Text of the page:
Next we have superstition, which is tightly linked to our primal urges and is nested just below the influence of our DNA. Cole’s back story comes next and details his time with the Church, a time when he learned how vast and horrific conspiracies could be, and a time that sparked even further his latent distrust of authority. Cops with black eyes, Admirals shot through windows, brothers turned on each other to escape from Glemot, Navy men killed on the streets of Palan, a mother’s body unplugged before him, a best friend dead by his hands … are these the actions of our beloved protagonist and Molly’s true love? They are, but they are also the actions of a character consumed by his distrust. The question could be posed: is this distrust borne from his lack of a family in the slums of Portugal? To which I would ask: Did he reject his family due to a core distrust of authority? One cannot come before the other. They both are. Cole rattles his chain as he loves and trusts Molly. A pattern is forming that I hope the astute reader can see. Each back story ends precisely at the moment they are about to meet Molly for the first time. Molly, the enabler of our Free Will, as illusory and weak as it may be.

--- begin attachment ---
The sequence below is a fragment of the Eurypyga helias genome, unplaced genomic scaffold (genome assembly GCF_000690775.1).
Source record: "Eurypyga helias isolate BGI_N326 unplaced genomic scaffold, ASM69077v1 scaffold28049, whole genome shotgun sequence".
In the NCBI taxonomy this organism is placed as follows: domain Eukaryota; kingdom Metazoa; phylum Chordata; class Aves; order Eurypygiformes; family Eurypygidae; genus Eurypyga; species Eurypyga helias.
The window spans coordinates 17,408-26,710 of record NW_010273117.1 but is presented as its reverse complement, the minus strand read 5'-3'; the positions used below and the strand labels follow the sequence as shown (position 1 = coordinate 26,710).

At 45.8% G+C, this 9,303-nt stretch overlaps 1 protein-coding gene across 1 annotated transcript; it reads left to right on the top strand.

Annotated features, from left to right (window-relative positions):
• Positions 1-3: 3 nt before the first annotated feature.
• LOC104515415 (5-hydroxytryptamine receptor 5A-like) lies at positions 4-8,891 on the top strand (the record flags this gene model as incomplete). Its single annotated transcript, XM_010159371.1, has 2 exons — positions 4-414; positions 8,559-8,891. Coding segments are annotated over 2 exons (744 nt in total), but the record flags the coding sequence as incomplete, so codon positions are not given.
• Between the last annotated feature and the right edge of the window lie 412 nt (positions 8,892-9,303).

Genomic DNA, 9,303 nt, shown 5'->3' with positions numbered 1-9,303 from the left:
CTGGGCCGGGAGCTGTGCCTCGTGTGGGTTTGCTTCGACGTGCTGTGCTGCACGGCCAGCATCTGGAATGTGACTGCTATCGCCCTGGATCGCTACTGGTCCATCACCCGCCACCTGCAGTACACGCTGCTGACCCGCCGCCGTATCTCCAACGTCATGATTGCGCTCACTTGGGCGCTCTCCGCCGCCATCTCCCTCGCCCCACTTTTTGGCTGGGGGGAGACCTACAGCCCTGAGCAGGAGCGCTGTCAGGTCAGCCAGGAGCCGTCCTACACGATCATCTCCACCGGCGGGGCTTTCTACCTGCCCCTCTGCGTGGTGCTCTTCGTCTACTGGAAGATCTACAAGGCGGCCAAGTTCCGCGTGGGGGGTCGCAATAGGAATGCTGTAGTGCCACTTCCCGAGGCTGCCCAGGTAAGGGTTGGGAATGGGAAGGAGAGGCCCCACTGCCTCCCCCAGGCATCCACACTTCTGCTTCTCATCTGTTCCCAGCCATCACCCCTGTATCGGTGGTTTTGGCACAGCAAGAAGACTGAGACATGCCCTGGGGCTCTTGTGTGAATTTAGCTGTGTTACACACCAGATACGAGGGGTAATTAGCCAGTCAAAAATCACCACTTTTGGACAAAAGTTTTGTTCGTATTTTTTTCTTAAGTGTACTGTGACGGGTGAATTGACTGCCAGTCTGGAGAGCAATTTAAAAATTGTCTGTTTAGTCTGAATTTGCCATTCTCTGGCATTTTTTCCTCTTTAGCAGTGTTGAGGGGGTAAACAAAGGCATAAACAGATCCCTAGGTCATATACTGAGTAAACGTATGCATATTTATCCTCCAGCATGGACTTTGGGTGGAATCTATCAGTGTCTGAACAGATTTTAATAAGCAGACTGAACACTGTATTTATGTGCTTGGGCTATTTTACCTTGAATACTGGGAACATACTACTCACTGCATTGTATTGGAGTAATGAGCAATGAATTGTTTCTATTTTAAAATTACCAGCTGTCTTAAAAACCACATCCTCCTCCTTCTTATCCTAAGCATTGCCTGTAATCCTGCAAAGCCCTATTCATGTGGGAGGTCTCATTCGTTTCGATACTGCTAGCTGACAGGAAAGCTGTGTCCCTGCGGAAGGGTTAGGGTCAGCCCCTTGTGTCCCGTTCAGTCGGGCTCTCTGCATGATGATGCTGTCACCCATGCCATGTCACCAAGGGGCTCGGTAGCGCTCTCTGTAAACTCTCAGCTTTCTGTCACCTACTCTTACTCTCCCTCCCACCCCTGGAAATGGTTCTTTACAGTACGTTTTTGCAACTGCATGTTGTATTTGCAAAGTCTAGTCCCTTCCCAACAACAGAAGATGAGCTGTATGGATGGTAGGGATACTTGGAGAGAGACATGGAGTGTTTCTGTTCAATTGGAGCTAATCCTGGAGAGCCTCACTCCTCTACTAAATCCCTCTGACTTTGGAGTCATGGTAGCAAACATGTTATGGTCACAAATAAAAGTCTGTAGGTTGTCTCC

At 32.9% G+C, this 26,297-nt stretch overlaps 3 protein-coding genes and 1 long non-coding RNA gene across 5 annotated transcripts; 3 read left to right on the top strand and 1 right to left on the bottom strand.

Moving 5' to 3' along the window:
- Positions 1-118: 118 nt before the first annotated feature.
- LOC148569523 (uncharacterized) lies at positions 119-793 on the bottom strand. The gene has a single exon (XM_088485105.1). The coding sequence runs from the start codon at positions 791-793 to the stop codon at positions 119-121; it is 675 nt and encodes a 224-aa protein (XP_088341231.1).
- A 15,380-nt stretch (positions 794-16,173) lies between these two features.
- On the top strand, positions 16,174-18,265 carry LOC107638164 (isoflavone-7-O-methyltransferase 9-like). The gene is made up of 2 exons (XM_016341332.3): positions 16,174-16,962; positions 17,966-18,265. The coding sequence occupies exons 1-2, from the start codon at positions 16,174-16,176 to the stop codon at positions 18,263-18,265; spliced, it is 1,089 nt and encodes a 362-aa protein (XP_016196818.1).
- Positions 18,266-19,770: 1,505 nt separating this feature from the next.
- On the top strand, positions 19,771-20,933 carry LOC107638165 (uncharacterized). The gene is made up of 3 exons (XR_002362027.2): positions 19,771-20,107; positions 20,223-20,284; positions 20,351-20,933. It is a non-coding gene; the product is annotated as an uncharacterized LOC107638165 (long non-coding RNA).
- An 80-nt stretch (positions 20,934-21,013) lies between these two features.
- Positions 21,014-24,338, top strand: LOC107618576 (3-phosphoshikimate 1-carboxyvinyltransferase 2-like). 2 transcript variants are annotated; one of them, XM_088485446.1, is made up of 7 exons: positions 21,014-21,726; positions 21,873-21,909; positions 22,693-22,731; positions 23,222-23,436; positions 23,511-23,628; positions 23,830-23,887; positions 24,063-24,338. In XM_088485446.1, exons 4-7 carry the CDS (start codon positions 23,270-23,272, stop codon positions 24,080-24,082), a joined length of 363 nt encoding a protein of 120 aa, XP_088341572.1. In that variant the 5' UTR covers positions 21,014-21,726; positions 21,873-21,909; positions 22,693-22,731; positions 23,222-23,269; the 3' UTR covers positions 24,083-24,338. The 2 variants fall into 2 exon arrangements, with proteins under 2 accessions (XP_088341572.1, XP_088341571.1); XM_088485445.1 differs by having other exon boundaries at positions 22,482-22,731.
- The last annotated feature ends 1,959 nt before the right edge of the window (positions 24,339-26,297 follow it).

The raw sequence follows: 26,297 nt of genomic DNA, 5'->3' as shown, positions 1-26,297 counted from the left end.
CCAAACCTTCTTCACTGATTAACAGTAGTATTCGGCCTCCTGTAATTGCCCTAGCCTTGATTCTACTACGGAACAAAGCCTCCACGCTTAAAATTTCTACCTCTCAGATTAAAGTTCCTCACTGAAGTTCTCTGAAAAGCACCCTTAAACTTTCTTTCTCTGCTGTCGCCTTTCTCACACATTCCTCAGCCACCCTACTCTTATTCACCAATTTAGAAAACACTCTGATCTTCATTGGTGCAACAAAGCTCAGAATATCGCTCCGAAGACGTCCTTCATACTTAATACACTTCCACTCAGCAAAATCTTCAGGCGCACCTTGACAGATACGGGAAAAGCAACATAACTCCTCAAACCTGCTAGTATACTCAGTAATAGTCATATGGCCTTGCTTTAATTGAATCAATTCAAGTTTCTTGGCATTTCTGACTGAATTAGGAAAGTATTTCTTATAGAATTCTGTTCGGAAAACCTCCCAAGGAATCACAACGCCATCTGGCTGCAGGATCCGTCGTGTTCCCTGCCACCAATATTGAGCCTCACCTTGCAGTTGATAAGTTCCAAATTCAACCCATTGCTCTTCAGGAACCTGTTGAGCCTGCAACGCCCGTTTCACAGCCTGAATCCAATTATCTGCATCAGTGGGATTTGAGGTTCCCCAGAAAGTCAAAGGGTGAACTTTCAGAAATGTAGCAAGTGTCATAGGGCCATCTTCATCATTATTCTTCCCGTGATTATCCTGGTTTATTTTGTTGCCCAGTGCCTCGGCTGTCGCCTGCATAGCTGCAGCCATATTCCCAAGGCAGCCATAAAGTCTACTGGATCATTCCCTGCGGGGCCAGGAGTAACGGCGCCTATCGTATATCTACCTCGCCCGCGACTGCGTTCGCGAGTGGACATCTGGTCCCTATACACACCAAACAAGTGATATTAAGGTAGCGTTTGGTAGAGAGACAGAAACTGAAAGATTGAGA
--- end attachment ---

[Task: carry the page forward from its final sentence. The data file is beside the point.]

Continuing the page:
Kings and Queens are next. These are the cultural outcomes of an evolutionary tendency to form up around alpha males and females. This nests just below our superstition (which is just a pejorative term for linking cause and effect, however tenuous that link). Anlyn’s story is overtly about social order, bounding rules, the majesty and travesty of organized rule. She is born into a very hierarchical society, one that limits the freedom of its women in a callous attempt to “protect” them. Drenard has a strong royal system, one to which she belongs, but is rejected by due to her gender. She is simultaneously first in line to the throne, and powerless to ascend it. When she flees Drenard, her nature being one to avoid conflict, she finds herself in Darrin, where she is strapped down and forced to engage in warfare, something quite contrary to her nature. The result (more overt refutation of Free Will) is a descent into near-madness (which is what happens in the real world when organisms are forced to counter their innate urges). She becomes a shell of herself. An alpha female she never wanted, and must inhabit a zombie-like state in order to manage. When her chain is literally cut, she quickly reverts to her pacifism, begging Molly to never need to fly again. The rattling of her chain, of course, is the choice to subject herself to the discomfort of ruling in order to save others. Her larger sacrifice is mirrored in her back story. Just as she chooses a pacifistic path in the diverging canyon, and is later forced to fight in an attempt to save her cousin, in the larger scheme of things she finds herself moving from an ambassadorial campaign to leading a fleet of fighting ships. In the end, she accepts the rule of her people, but is able to do so only because the “hot” period of testosterone and war can be rejected for a “cooler” era of her choosing. Anlyn rattles her chain when she defies the social order and replaces it with her own. She can’t help but do this. We wouldn’t love her any other way. And again, Molly is, inadvertently in some ways, the impetus.